Mentally-ill reoffenders: As common as we think?
Mental illness makes many people feel uncomfortable and the resulting discrimination runs deep, despite the plethora of laws and right-on noise.
Public reaction can be strong, especially when mentally ill ex-offenders are released back into the community.
This is hardly surprising given the frenzied media attention that often accompanies high profile murders cases involving mental illness and their cumulative influence on the public psyche. It is also highly misleading.
Reoffending rates among the mentally ill are low compared to ex-prisoners and the prospect of becoming a victim remote. Fewer than one in ten re-offend within two years of discharge. Although this is somewhat problematic to compare, as those released from forensic services include closer supervision of those discharged from hospital in the community than for ex-prisoners, it is worth considering the figures.
It is hard to gauge what effect this backdrop of prejudice has on patients re-entering society on top of their daily struggle to manage conditions, including bi-polar disorder, schizophrenia and personality disorders.
Freedom brings its own challenges for ex-patients who spend an average of five years in a medium secure unit before being released for offences that range from armed robbery to murder.
They often face an uphill struggle on release including the day-to-day challenge of managing their condition, resisting the temptations of returning to their old life, public stigma, isolation and unemployment.
I typically handle a caseload of around 15 patients. The numbers are kept manageable to provide the necessary support and monitoring these patients require. My clients would have all originally received a hospital order or ‘section’ rather than judicial sentence because of their mental condition and remain subject to its strict conditions after release.
This includes knowing where they live and that they remain in regular contact with a community support team that includes a psychiatrist, mental health nurse, social worker and sometimes a psychologist.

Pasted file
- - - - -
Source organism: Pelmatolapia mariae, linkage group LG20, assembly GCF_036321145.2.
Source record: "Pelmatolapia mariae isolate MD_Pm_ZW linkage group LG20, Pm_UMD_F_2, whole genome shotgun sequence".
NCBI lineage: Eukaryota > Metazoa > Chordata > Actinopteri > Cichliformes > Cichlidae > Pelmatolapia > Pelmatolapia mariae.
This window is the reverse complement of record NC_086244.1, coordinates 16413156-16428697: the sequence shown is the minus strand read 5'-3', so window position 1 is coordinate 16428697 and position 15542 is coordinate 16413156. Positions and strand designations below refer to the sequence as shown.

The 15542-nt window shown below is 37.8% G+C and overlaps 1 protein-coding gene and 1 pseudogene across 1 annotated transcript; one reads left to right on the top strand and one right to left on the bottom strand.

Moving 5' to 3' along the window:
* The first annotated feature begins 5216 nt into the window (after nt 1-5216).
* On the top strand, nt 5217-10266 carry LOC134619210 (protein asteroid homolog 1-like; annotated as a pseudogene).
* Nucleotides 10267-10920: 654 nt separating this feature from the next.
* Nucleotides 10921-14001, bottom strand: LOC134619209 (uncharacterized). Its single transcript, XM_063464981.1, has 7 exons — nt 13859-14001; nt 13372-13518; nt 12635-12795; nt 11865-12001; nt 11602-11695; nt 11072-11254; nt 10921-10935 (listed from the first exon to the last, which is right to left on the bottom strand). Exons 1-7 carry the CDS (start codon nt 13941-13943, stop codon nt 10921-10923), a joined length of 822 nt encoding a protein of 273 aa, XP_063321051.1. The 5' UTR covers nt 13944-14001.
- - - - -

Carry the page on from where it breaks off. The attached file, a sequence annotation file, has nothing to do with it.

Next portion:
A conditionally discharged patient can live in a hostel for two years before moving onto independent accommodation. My role is to monitor and assess their progress as well as ensure they meet the conditions of their release.
The advantage of a hospital order is that someone can be immediately recalled to a secure unit if deemed a risk to themselves or others. It negates the need for a mental health act assessment which can take several days to arrange and ensures the patient remains in the unit until a panel of experts decide otherwise. This is a last resort and my efforts remain focused on helping ex-offenders manage their condition on a day-to-day basis and hopefully move towards finding employment.
Life on the outside can be a tough pill to swallow with ex-offenders often surviving on benefits in basic accommodation. The chances of finding employment are stacked against them through a combination of prejudice, previous convictions and lack of employable skills.
The practicalities of my job include home visits to keep an eye on someone’s condition, ensuring they take their medication, screening them for alcohol and drug use where appropriate and helping out with issues like housing and benefit payments.
I conduct random drug tests if I suspect that someone is using. This is especially true for drugs like crack cocaine which only stay in the system for 24 hours.
Cannabis is another popular drug which can lead to psychosis. We also have an on-going problem with ‘legal highs’ many of which don’t show up in conventional testing.
The insights gained by a home visit compared to meeting in a clinical setting like a surgery are invaluable and often present tell-tale signs if someone is wrong.